The Jazz Singer premiered on October 6th, 1927. The film, starring Al Jolson, tells the story of a second generation Russian American who wants to become a popular jazz singer. His father wants him to become a cantor in the local synagogue and believes being in show business is sinful. Jolson’s character must choose between his parents’ Russian-Jewish culture and pursuing his dream. The film is controversial today because of Jolson’s use of blackface throughout the film. However, the film is undeniably an important part of American culture because it was the first successful “talking” picture with synchronized dialogue and sound effects. The success of The Jazz Singer pushed all of the American motion picture studios into “the talkies” and effectively ended the age of silent pictures.
The October Revolution In Jazz
The first Free Jazz music festival took place from October 1st to October 4th in 1964. Organized by musician Bill Dixon, the four day festival had over twenty artists and ensembles performing and discussing their work. Headliners included Sun Ra, Paul Bley, and Cecil Taylor. The festival helped introduce the general public to the free jazz style.
Source: Anderson, Iain. This Is Our Music : Free Jazz, the Sixties, and American
Culture. Philadelphia: University of Pennsylvania Press, 2007. Accessed October
8, 2019. ProQuest Ebook Central, p. 122
45th Street Brass perform their song PBMJ at John’s Alley in Moscow. KJEM also had the opportunity to interview band leader Peter Daniel before the performance. You can find that interview by clicking on the JEM set tab or scrolling down the news feed on the main page.
In the middle of recording his debut album, jazz vocalist Joon Lee received a phone call out of nowhere that made him stop, quite literally, in his tracks. A dark, run-down karaoke bar in the corner of a Little Tokyo strip mall was on the market — would he like to have a look?
It was the fall of 2009, and Lee was still a relative unknown in the Los Angeles jazz community. A Korean immigrant, he had been studying architecture in New York City when he heard a recording of pianist Chick Corea and vocalist Bobby McFerrin. He promptly quit school and moved across the country to study jazz singing.
Lee had also fantasized about opening a small performance venue, though initially he didn’t find the karaoke bar particularly captivating. “The only really attractive thing about it was that the elevator was really close,” he recalled. “That way, the musicians can bring their gear.” The timing couldn’t have been worse, either — it was, after all, the middle of a major economic recession.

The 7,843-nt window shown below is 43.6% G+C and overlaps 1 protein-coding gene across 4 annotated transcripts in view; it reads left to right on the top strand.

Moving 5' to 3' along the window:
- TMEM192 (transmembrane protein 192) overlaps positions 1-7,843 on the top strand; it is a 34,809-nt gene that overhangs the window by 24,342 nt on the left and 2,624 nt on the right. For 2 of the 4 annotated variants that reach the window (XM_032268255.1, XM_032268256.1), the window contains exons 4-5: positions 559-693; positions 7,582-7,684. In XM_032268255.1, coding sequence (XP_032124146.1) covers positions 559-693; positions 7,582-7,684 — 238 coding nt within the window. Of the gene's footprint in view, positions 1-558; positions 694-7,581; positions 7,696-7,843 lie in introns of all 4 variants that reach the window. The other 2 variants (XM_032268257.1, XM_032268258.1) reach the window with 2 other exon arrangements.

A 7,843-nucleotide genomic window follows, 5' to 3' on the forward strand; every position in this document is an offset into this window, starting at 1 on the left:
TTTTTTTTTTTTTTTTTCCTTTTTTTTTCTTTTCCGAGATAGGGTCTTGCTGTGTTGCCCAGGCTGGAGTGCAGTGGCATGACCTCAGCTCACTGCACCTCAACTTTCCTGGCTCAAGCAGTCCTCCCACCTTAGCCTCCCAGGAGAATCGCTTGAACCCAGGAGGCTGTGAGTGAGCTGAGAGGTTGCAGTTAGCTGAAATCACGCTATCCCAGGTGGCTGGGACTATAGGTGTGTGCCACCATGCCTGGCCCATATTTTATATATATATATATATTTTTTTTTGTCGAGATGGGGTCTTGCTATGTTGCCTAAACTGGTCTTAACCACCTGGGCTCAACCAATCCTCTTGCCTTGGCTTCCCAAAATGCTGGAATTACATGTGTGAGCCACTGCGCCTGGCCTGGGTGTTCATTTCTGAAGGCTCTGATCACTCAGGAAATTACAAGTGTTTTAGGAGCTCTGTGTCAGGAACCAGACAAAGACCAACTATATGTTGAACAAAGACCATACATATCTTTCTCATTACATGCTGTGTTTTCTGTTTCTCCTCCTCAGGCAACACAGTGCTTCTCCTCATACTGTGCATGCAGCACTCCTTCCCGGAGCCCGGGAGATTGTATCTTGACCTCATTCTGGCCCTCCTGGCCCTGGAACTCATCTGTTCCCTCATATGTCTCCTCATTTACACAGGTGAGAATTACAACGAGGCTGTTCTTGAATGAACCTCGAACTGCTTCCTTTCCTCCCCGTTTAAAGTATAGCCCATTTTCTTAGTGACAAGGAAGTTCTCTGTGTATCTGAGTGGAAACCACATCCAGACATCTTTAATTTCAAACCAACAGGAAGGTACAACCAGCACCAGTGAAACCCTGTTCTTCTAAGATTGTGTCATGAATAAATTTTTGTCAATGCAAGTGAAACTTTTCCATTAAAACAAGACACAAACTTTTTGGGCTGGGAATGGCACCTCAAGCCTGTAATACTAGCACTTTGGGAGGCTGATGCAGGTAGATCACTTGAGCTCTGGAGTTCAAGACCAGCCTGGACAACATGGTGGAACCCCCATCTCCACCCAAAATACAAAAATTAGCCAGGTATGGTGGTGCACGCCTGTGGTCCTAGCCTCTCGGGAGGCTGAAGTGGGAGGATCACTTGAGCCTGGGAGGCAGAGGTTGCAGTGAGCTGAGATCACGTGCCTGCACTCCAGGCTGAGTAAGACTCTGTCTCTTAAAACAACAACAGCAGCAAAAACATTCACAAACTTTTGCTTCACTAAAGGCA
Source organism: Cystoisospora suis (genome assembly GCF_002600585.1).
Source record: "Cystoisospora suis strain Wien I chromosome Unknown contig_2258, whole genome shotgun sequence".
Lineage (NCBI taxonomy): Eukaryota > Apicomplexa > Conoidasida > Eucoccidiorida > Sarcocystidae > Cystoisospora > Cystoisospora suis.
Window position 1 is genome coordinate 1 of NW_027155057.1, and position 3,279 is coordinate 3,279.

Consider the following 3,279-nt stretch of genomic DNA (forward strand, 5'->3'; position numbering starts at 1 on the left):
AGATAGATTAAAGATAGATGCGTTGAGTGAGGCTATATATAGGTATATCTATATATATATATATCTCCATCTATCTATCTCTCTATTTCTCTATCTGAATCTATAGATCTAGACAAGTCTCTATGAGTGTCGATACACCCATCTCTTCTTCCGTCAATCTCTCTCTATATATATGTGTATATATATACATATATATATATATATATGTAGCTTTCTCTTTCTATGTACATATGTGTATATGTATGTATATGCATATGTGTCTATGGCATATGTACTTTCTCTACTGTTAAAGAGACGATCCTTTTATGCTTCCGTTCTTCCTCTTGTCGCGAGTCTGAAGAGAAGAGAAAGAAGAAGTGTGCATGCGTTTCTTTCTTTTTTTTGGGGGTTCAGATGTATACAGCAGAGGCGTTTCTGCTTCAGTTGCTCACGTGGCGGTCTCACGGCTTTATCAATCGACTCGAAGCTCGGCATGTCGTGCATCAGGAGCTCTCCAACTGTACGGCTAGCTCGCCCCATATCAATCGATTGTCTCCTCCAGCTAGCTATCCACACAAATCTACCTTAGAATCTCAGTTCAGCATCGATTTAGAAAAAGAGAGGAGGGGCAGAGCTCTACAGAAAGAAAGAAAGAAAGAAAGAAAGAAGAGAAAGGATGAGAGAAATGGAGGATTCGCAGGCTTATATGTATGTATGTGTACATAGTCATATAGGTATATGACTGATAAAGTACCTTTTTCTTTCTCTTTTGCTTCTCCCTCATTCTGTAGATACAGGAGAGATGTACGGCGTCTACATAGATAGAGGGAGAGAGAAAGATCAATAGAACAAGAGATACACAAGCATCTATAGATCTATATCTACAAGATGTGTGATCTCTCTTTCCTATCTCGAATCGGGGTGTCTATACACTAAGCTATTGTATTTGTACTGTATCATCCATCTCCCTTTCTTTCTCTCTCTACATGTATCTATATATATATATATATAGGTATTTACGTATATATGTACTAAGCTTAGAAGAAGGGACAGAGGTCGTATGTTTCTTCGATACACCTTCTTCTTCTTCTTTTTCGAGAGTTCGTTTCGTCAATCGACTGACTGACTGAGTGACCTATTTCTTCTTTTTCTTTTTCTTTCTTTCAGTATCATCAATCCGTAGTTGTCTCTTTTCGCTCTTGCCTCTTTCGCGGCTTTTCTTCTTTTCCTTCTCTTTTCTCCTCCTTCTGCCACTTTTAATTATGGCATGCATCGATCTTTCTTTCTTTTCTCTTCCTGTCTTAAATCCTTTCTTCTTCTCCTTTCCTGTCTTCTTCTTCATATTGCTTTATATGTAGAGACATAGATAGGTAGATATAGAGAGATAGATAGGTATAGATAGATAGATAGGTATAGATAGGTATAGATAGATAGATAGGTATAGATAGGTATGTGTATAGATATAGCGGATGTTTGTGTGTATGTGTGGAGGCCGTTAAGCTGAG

But the appeal proved too powerful. He gave himself only two months to redesign the room. “I had so little time and so little money,” he said. “The only stuff that I bought was the ice machine, toilet bowls, stuff like that.” Even the elevator proved unreliable. Continue reading →
There’s something about the melodies of the great hard bop tunes — they unfurl with a certain sonic poetry. They’re taut and neat, the ledgers of ragged syncopations all balanced out. Every repetition feels necessary, every variation opens up a new universe of possibilities, every chord change is the exact right movement. Think “Moment’s Notice,” or “Recorda Me,” or “Along Came Betty,” or “Sister Sadie,” or “Minority,” or “Three in One.” You want to hum them as you walk down the street, each two-bar phrase a succinct magnificence, and when you do, you find you have to account for the drum hits and jabbing piano fills, too. Continue reading →
Marc Cary came to New York City to find and save his father. Instead, he found artists like Betty Carter and Abbey Lincoln — and saved himself.
“I hadn’t seen my dad in 10 years,” Cary says over a recent lunch in downtown Manhattan. “He’s a percussionist, but he was living another lifestyle, and I came to rescue him. He was living at the Port Authority Bus Station.”
Cary was 21; he arrived with only $20 in his pocket. But he was also a talented jazz pianist. On the recommendation of a friend, he soon connected with the late Art Taylor, a venerated jazz drummer. Taylor was assembling a new incarnation of the Wailers, his own seminal jazz group.
“I called him that night, and he told me to come over immediately,” Cary says. At the time, Taylor lived a block away in Harlem. When Cary arrived, Abbey Lincoln was there; she lived next door. “[Lincoln] checked me out, gave me a lot of encouragement and told me that one day we’ll play together.” Continue reading →